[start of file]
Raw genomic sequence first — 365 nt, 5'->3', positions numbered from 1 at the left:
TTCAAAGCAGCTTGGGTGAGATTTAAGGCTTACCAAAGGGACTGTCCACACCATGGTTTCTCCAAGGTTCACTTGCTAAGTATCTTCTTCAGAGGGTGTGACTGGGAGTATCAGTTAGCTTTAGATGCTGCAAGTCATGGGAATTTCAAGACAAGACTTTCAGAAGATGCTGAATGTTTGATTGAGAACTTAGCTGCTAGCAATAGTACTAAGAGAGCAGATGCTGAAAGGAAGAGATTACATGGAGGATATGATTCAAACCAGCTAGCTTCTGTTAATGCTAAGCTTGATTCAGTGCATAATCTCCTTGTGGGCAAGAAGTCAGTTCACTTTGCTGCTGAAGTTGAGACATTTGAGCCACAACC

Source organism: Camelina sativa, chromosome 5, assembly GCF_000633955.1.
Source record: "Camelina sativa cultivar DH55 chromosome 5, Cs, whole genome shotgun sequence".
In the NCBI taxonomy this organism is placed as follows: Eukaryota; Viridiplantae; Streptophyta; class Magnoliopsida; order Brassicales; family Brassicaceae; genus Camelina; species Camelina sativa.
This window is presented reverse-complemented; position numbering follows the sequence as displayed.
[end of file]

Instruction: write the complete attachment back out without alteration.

Raw genomic sequence first — 365 nt, 5'->3', positions numbered from 1 at the left:
TTCAAAGCAGCTTGGGTGAGATTTAAGGCTTACCAAAGGGACTGTCCACACCATGGTTTCTCCAAGGTTCACTTGCTAAGTATCTTCTTCAGAGGGTGTGACTGGGAGTATCAGTTAGCTTTAGATGCTGCAAGTCATGGGAATTTCAAGACAAGACTTTCAGAAGATGCTGAATGTTTGATTGAGAACTTAGCTGCTAGCAATAGTACTAAGAGAGCAGATGCTGAAAGGAAGAGATTACATGGAGGATATGATTCAAACCAGCTAGCTTCTGTTAATGCTAAGCTTGATTCAGTGCATAATCTCCTTGTGGGCAAGAAGTCAGTTCACTTTGCTGCTGAAGTTGAGACATTTGAGCCACAACC

Source organism: Camelina sativa, chromosome 5, assembly GCF_000633955.1.
Source record: "Camelina sativa cultivar DH55 chromosome 5, Cs, whole genome shotgun sequence".
In the NCBI taxonomy this organism is placed as follows: Eukaryota; Viridiplantae; Streptophyta; class Magnoliopsida; order Brassicales; family Brassicaceae; genus Camelina; species Camelina sativa.
This window is presented reverse-complemented; position numbering follows the sequence as displayed.